Non-scheduled news arrival and high-frequency stock market dynamics

Curtin University of Technology | August 16, 2012

Evidence from the Australian Securities Exchange.

The high-frequency market reaction to intraday stock-specific news flow is examined over the period January 2000 to November 2011. Data on novelty, relevance, and direction of company-specific news for the ASX50 leading Australian stocks is garnered from the Ravenpack news analytics tool.

Main findings:

  • Unconditional analysis of key variables around 484,440 news items discovers distinct responses in market activity, volatility, bid-ask spreads and returns.
  • Classification of news according to indicated relevance is critical to identify significant effects.
  • Reaction of market activity, volatility and spreads is greatest for negative news.

These findings are confirmed when controlling for market dynamics and cross-dependencies between variables in a high-frequency VAR model.

stock market high

1. Introduction

Market efficiency suggests that all currently available public, and private, information should be reflected in share prices. Market participants should only respond to new information (news), and therefore price movements and trading activity will be strongly influenced by the released of both scheduled and non-scheduled news. However, with the advent of modern technology the flow of news has greatly increased and this makes it costly for market participants to process all asset-specific news. As a result, many participants are starting to rely on preprocessed news analytics provided by news vendors; with such data playing an increasingly important role in the trading of financial assets it seems pertinent to ask whether the indicators of relevance and sentiment are both useful and reliable.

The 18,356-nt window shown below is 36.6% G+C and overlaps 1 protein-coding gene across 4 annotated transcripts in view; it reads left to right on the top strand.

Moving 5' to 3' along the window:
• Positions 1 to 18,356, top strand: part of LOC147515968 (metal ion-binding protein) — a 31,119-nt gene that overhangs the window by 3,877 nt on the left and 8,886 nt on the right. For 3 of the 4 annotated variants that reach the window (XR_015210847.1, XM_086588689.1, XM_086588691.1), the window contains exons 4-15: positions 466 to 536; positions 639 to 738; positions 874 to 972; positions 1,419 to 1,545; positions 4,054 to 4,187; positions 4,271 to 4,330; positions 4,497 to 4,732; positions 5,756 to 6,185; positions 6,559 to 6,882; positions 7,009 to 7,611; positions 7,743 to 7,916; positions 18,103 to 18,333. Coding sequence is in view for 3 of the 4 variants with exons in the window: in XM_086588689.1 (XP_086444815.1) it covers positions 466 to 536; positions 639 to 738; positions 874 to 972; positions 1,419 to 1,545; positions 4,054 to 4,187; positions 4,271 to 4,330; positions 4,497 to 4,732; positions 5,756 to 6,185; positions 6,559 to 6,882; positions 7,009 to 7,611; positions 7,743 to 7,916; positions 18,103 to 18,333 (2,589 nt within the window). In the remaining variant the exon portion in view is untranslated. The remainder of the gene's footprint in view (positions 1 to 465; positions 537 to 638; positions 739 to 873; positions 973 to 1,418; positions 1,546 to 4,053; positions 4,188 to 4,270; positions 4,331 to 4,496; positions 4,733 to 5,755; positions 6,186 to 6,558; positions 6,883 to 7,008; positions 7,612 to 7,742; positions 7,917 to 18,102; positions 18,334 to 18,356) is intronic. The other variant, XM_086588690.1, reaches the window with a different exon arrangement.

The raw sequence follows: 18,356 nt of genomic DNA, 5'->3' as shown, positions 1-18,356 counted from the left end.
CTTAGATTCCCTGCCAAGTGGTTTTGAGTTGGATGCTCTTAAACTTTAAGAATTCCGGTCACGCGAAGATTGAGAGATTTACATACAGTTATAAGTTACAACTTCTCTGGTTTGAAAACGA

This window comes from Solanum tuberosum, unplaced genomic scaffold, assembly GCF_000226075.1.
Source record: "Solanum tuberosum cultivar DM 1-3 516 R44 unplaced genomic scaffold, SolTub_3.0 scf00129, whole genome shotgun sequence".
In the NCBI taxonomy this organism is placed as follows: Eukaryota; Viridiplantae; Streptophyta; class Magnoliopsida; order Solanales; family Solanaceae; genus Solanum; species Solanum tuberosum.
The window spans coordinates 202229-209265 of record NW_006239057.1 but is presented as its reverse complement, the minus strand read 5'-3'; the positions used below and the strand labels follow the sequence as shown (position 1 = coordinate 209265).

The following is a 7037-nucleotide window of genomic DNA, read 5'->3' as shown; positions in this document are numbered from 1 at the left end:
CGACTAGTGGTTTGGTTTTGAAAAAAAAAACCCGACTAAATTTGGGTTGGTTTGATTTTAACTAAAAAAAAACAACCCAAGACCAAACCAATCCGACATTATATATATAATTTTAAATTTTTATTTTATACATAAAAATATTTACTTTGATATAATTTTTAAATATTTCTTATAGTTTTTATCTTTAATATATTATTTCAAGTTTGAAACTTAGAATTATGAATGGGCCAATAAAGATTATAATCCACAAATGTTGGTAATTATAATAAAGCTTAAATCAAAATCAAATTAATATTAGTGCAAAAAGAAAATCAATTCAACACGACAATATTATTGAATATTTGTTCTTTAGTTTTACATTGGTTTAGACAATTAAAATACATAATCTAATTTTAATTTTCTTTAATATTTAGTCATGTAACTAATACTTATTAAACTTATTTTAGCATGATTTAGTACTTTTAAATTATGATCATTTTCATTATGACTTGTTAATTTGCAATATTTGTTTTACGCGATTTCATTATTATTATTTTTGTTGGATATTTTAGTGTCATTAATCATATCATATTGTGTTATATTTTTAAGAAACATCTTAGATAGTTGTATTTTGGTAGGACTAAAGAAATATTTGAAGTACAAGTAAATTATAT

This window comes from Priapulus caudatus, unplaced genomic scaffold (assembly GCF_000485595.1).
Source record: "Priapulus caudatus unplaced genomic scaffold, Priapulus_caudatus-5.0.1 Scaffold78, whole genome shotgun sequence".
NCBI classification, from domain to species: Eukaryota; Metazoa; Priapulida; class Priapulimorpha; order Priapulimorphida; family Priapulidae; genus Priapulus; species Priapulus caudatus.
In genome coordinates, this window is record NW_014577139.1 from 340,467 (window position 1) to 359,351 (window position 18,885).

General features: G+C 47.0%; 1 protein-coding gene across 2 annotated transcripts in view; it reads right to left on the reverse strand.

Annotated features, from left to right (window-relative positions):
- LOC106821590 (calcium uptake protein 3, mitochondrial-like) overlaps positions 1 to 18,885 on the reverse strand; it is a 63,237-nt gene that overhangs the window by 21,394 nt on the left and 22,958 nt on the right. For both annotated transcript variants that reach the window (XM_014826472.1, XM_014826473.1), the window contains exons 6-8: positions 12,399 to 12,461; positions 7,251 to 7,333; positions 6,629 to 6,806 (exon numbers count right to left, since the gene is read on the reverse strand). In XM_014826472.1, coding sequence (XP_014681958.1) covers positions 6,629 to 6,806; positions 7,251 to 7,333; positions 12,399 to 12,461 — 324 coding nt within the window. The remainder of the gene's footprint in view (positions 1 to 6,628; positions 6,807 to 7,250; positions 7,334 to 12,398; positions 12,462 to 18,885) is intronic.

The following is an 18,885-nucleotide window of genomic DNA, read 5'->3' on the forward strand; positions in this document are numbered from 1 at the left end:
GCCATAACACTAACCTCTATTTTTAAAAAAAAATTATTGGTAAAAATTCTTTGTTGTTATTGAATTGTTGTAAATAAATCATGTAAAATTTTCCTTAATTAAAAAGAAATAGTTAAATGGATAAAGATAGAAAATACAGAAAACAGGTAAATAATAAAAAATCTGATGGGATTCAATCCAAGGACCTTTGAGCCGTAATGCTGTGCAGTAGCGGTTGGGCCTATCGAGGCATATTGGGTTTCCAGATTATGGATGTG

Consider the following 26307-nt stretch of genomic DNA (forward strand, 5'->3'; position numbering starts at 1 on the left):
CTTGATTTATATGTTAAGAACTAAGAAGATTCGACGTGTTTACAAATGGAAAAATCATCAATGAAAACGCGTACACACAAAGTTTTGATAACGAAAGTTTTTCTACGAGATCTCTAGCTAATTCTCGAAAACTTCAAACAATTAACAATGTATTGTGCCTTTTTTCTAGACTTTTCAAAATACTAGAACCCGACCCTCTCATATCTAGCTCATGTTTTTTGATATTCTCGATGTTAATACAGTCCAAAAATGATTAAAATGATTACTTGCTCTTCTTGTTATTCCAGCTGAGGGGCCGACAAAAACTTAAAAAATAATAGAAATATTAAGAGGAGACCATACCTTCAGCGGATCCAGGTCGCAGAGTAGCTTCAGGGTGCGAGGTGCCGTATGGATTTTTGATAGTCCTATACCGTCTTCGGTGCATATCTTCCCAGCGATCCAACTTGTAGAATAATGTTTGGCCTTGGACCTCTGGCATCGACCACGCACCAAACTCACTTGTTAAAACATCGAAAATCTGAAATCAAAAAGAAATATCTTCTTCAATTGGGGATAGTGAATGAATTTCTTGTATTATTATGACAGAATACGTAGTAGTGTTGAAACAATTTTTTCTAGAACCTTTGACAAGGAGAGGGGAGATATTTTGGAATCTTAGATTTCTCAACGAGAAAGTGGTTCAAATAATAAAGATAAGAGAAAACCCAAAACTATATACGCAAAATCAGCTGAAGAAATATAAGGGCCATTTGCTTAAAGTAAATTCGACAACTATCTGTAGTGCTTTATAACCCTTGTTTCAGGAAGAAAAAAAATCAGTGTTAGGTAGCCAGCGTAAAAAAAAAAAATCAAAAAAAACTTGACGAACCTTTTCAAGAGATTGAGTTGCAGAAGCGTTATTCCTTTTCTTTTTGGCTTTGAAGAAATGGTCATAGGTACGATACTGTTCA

Historically, research in this field has focused on specific and readily quantifiable news events such as scheduled macroeconomic announcements and earnings results. For example, Patell and Wolfson (1984) and Woodruff and Senchak (1988) consider the adjustment of stock prices following earnings and dividend announcements, and find that much of the market adjustment occurs in the first 30 minutes following the announcement. Ederington and Lee (1993, 1995), Becker et al. (1996), Bernanke and Kuttner (2005), Rigobon and Sack (2004), and Smales (2013) are among the many papers that consider the impact of macroeconomic announcements with the confirmation of a dynamic response to the news (surprise) component of data releases that quickly subsides.

More recently, the quantifying of news language, by researchers such as Antweiler and Frank (2004) and Tetlock (2007), has enabled the identification of common patterns in firm responses and market reactions across a wider range of events. In particular, the relevance and sentiment of news has been tested in a variety of market settings. Tetlock el al. (2008) examine whether a quantitative measure of language can be used to predict firms’ earnings and stock returns, and find that negative words in firm-specific news stories forecast low firm earnings. Sinha (2011) gauges the tone of news articles and constructs a measure to predict future returns while Engelberg et al. (2012) find that the negative relation between short sales and future returns is significantly stronger in the presence of news stories containing negative news. Dzielinski (2011) utilizes sentiment signed news to directly compare news and no-news stock returns, finding that positive (negative) news results in above (below) average returns whilst the effect of neutral news is non-distinguishable from the no-news average. Interestingly, Tetlock (2011) also reports that investors react to stale news.

In terms of framework, this paper is most similar to Groß-Klußmann and Hautsch (2011) who examine high-frequency news-implied market reactions on 39 liquid stocks traded on the London Stock Exchange over an 18 month period from January 2007. They observe that trading activity reacts significantly to company-specific news items that are identified as relevant, although they do not consider the importance of directional sentiment indicators.

In addition to examining the interdependency of a number of key market variables, this paper primarily asks a single key question: do indicators of relevance and sentiment matter, and if so, does pre-processed data do a good job of assigning such indicators? The paper develops the existing literature in two important ways. Firstly, examination of...

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